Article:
Life is an offering – the tempting coexistence of the hedonistic consumer culture and the traditions of Bali

Where are you from? For how long have you been living in Indonesia? Where in Indonesia have you been to, Bali? You haven’t been to Bali? You haven’t?! 

This is how every random conversation in Indonesia began. Until the nature, namely the erupting volcano, drove me to the island of gods.

Of course Bali is the most known piece of the huge archipelago called Indonesia. There’s no Australian who has never been to Bali, or at least dreamed about a vacation there. No doubt the island is known for a reason.

It is virtually impossible to forget a fact that the village or street I’m walking on at the moment, or the warung where I sit for a second to have a coffee is on Bali – it’s an architectural paradise and ritual enchantment. At every step there’s a woman throwing rice, there are chantry baskets everywhere, at every step there are sweet incenses smoking, at every step you could trip over over a pedestal built to honour a god, or when looking for a temple you could easily find yourself in somebody’s house because sometimes they are so similar to each other.
For a long time on Bali there was no term for art because it was considered as a part of everyday life. Life is art, on Bali. Life is aesthetics. Life is chantry.

Of course Bali women don’t think in detail about the ritual things they do every day, they don’t think why is it all necessary. It’s simply a part of their day – to put baskets on pedestals, on the pavement in front a café, on a table or on a motorbikes’ seats. For the gods.
What happens if a Bali woman doesn’t do all of it? Since Bali society is community centered the group pressure mends all these glitches. A careless woman is judged, her , or at least her husband’s reputation suffers, or she loses a possibility to marry successfully in the future.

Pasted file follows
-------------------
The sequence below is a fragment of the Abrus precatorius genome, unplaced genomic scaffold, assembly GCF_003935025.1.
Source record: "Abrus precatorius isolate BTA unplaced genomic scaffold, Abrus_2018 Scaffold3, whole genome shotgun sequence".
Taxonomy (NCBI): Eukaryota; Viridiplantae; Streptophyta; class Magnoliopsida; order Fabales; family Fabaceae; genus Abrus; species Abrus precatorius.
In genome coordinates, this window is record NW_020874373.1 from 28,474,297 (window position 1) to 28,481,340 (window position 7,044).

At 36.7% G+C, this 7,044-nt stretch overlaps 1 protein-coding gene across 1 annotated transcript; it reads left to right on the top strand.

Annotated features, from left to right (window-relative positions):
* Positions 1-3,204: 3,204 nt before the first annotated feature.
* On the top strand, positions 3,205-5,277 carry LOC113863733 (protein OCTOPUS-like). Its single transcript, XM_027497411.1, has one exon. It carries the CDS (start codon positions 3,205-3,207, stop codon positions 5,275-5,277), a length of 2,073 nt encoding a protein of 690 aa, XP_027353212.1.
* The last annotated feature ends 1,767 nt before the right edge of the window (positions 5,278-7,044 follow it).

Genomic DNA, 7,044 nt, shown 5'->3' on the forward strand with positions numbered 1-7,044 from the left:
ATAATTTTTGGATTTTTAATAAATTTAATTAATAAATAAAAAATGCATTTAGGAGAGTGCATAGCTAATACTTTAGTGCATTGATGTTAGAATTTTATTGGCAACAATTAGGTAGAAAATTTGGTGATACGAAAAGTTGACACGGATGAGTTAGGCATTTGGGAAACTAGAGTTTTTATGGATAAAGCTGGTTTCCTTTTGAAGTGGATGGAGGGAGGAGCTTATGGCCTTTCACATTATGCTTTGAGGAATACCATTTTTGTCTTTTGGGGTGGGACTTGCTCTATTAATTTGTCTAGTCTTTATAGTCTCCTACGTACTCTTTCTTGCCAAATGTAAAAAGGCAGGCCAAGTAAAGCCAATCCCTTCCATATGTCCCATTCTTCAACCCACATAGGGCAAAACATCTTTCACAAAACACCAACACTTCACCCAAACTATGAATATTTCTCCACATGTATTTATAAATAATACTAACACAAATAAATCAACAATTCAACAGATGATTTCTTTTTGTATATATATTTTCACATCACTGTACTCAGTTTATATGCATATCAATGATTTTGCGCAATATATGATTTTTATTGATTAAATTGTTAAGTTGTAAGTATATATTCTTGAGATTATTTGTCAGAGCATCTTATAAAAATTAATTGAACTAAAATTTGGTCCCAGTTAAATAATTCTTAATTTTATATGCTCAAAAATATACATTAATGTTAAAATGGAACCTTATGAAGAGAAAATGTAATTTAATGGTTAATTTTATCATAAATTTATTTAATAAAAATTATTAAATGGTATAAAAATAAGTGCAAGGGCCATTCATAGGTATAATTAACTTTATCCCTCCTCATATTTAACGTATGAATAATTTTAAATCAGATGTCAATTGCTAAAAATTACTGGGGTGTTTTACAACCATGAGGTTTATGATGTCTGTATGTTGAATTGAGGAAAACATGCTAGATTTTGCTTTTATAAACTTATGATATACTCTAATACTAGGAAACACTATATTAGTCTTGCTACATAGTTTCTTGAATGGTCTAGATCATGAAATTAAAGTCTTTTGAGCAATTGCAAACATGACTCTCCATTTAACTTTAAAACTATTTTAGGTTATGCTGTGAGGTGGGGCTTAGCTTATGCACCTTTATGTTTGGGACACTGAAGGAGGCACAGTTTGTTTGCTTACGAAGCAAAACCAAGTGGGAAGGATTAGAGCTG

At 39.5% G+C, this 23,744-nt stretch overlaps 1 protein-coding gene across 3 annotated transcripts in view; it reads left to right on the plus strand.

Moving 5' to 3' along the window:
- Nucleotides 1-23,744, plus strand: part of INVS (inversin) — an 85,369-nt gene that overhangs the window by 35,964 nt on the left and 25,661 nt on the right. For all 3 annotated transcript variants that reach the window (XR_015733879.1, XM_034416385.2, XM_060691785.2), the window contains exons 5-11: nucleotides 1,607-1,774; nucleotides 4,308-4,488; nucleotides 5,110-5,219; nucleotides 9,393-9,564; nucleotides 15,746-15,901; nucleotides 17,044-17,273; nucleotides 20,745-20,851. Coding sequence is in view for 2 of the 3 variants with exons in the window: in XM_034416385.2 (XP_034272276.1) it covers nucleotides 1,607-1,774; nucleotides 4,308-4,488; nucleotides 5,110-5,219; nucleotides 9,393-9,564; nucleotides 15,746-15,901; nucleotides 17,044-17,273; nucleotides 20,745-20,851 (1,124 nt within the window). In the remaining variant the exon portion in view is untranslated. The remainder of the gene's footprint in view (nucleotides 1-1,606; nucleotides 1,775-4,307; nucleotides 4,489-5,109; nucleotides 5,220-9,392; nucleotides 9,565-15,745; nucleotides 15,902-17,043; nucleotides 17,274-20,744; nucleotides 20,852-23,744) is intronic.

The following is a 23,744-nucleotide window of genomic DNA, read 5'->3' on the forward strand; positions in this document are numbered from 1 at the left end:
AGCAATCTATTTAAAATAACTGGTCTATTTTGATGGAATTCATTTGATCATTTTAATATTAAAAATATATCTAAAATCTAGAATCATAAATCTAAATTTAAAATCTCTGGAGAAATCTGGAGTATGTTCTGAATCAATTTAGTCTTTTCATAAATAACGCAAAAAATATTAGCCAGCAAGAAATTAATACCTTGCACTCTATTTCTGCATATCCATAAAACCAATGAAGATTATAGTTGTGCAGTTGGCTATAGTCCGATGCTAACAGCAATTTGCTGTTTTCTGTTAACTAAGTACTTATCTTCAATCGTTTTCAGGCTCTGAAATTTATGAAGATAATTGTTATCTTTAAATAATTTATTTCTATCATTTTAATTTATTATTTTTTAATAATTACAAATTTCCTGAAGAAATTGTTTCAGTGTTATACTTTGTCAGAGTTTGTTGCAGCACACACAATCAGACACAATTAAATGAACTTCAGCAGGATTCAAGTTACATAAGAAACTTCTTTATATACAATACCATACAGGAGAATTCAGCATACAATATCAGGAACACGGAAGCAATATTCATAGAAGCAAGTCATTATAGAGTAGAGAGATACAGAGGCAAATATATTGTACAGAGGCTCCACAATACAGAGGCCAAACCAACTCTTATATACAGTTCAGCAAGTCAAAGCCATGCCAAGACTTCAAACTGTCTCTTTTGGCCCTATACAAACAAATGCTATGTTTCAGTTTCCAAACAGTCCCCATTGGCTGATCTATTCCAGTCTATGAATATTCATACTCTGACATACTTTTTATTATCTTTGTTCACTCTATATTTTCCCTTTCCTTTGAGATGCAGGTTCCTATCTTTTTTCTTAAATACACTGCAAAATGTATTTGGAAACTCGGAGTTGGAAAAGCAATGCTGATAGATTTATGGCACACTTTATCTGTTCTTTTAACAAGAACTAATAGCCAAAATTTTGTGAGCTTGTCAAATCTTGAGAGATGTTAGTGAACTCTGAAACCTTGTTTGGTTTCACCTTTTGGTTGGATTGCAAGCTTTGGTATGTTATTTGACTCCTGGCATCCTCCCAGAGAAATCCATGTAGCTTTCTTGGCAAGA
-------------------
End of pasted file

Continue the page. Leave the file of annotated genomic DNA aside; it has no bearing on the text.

The coexistence of the contemporary consumerist culture and Bali traditions in Saminyak. 

Even in front the designer shops, luxury car salongs and gas stations in a bit modern and touristy Southern Bali (for example Kuta, Seminyak, Denpasar and in a large part Ubud as well) there are proudly standing pedestals for the gods, in every shop where there’s a freezer next to lemonades and beers there’re little baskets filled with fresh flowers for the chantries for the next day. Life doesn’t stop when you follow the ancient traditions. So, on Bali modern hedonistic consumerism has wonderfully integrated with the traditions.

Still it’s quite difficult for me to tell the named towns are “the real Bali” – the restaurants offering European cuisine, the flashing night clubs and the resort-like atmosphere that is constantly commutes between the exaltation of the night and torpidity during the day. On streets like that there are hungover Australians and whiny couples, who seem to have come to an annoying vacation and who seem to almost hate their holiday, their wives or children, strolling.
Food that an Australian tourist cannot stand – nasi putih or regular rice, sayur or salad and tempe or a soya seed cake. 

As my travelling comrade Vincent is an Italian, we thought to try good Italian food, both of us were hungry as wolves and so excited to try the tasty raviolis we had ordered. But instead, they bring us a handful of thin pasta pillows – seven all together. In good will we cut them into two and got 14. Seems a bit more, doesn’t it?

We labelled the fancy dinner a starter and went from the tourist area to “the real Indonesia”. Where warungs roll on wheels, ladies with big boobies drop bananas in dough into sizzling oil and men smoke the tarriest cigarets one could find. It might sound strange, but here I find myself a lot more at home than with the grumpy Australians in the Italian restaurant, where there’re no Italians whatsoever and where they add 15% service fee to the bill.

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